By David James, Wed Feb 25 10:00:00 GMT 2004
Mobile data services are getting all the attention these days, but operators, providers and developers should not overlook the opportunities in value-added voice services.
The French have a favorite saying: Plus ça change, plus c'est la même chose - The more things change, the more they stay the same. So the French would be among the first to recognize that voice services, fixed-line and mobile, will remain a basic source of telecom revenue for years to come.
Strength in Numbers
The global voice market is huge, and mobile voice is grabbing a larger and larger share of the market, especially in developing countries. In 2003 the market for fixed and mobile voice services combined was about $858 billion, and it is expected to grow to about $979 billion by 2007. However, growth is anemic in developed markets such as Western Europe and North America, where it is forecast to grow only around two percent per year over the period 2002-2007, with fixed voice revenues actually declining around one half of one percent per annum. In developing markets such as parts of Asia, Africa and Latin America, total voice revenues are forecast to grow at a rate of 8.7 percent per year during the period, with the fixed voice share growing at about 3 percent.
These voice numbers don't take the breath away, but they would be much higher were it not for competition from other communications media: email, SMS, instant messaging, Voice over IP, leased circuits and other telecom-related services. SMS alone generated global revenues of $36 billion in 2002.
For the mobile community, the important factors in these statistics are the continuing strong growth of mobile voice revenues and the unrelenting substitution of mobile phones for fixed-line phones. In developed markets, mobile voice revenues are forecast to grow 4.5 percent per annum over the 2002-2007 period and to account for 49 percent of total voice revenues by 2007. In undeveloped markets, they are forecast to grow at a strong 16 percent rate and to account for 53 percent of total voice revenues by 2007.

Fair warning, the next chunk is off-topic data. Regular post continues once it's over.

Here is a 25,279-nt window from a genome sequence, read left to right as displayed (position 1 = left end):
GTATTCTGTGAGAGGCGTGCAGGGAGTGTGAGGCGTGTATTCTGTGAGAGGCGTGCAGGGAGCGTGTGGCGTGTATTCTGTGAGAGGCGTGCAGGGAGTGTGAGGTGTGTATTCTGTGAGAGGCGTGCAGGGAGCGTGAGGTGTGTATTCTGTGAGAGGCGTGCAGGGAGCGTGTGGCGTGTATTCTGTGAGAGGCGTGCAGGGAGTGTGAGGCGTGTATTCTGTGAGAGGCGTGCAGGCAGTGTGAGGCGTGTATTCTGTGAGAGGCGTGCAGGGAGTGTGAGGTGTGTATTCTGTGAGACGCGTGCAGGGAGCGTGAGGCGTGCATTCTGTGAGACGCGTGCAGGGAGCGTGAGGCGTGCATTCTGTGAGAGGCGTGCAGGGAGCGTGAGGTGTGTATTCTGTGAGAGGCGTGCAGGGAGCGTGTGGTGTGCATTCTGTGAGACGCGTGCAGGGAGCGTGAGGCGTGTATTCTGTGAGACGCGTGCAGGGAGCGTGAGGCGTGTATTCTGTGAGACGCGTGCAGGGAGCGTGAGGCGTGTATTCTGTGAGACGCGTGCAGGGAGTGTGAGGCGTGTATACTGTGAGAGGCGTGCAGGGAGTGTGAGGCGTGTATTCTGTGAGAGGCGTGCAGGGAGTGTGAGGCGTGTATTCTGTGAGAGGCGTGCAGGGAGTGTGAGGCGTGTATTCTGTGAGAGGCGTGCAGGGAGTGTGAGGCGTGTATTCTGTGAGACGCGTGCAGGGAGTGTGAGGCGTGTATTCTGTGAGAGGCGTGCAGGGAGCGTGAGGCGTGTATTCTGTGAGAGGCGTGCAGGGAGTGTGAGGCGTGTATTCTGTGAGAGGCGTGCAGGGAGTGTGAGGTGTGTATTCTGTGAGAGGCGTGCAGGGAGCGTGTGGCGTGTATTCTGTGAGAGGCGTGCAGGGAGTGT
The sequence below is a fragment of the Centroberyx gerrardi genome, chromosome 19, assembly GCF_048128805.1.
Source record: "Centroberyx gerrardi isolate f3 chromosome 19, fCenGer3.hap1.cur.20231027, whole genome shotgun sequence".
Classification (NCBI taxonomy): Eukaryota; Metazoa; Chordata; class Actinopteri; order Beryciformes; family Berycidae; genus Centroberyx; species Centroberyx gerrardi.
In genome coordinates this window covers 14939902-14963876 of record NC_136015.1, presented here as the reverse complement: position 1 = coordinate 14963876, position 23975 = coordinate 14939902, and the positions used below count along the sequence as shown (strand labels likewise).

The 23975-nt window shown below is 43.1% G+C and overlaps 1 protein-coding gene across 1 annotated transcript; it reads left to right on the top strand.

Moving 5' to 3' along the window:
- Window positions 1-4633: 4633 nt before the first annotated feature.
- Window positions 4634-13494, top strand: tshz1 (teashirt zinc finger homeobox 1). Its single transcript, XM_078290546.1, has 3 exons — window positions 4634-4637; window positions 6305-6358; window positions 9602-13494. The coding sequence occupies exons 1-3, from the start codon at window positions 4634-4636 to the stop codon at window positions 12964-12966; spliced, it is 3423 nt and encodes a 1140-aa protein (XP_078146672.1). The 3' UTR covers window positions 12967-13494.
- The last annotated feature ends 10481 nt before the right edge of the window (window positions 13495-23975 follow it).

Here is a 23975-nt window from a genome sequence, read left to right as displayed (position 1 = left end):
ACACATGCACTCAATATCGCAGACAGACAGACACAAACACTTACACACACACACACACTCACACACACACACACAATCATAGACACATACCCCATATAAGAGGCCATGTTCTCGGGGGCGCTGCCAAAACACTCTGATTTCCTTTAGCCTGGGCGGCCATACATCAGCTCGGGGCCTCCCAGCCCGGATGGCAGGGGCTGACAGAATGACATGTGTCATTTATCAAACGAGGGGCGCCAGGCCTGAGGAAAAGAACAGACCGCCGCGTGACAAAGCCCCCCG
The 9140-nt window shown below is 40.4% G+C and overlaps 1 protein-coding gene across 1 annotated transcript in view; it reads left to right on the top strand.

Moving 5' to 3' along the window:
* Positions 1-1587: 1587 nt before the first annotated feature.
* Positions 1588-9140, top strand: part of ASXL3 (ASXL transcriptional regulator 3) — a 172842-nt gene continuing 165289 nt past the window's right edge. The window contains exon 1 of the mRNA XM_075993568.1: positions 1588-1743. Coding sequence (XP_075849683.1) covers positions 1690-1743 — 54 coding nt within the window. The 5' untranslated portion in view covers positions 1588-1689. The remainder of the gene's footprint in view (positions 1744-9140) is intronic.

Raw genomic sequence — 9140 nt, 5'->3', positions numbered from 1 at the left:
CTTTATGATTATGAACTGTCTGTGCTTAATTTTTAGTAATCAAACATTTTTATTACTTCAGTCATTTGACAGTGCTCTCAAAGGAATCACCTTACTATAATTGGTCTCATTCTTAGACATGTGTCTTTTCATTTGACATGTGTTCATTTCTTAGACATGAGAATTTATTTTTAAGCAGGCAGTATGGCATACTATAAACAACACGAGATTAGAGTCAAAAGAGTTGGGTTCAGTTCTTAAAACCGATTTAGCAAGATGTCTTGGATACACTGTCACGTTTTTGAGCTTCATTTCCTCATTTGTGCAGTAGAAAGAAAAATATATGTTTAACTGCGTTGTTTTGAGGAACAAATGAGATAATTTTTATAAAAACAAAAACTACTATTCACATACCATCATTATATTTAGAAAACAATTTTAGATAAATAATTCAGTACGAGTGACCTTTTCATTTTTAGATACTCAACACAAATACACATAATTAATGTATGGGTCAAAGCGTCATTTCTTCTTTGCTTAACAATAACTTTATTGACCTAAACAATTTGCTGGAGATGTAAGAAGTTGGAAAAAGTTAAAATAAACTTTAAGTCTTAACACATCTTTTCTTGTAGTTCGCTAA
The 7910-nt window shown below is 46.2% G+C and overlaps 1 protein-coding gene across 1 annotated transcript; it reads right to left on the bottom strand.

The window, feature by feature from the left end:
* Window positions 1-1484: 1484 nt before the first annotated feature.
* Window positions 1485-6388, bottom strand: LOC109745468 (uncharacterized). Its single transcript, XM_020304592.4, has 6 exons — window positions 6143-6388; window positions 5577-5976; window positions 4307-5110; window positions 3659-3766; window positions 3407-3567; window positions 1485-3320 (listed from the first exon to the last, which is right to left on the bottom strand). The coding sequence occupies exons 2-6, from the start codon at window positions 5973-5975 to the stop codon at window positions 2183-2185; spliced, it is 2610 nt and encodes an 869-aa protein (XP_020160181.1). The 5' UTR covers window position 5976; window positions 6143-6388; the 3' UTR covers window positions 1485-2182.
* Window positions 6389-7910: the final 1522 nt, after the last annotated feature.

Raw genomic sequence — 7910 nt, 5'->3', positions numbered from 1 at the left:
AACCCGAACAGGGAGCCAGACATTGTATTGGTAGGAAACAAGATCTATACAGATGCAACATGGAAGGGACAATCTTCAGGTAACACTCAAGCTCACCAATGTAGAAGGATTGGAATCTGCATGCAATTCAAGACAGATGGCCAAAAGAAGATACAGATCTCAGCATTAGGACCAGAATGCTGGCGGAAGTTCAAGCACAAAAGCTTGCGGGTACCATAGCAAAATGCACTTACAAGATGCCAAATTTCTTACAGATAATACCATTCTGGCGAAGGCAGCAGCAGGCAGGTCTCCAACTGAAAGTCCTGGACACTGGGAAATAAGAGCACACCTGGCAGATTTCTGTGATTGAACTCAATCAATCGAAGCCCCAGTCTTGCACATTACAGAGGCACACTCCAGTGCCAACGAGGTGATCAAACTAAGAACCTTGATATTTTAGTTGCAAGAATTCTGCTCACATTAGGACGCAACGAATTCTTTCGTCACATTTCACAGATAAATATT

The substitution effect - mobile phone connections replacing fixed-line connections - is occurring in developing countries largely because wireless networks can be built out rapidly and efficiently to supplement or replace inadequate fixed networks. In developed countries, it is occurring because more and more telecom customers are demanding mobile services. In all markets, substitution is also occurring because mobile operators, providers and developers have been more creative than their fixed counterparts in delivering value-added services that customers find they need and enjoy. The limitations on substitution are cost (mobile services and equipment tend to cost more than fixed) and the reluctance of customers to relinquish their fixed lines.
Given the significant growth of mobile voice, providers need to give special attention to developing value-added voice services. The technologies to do so are already available and the revenue potential is evident.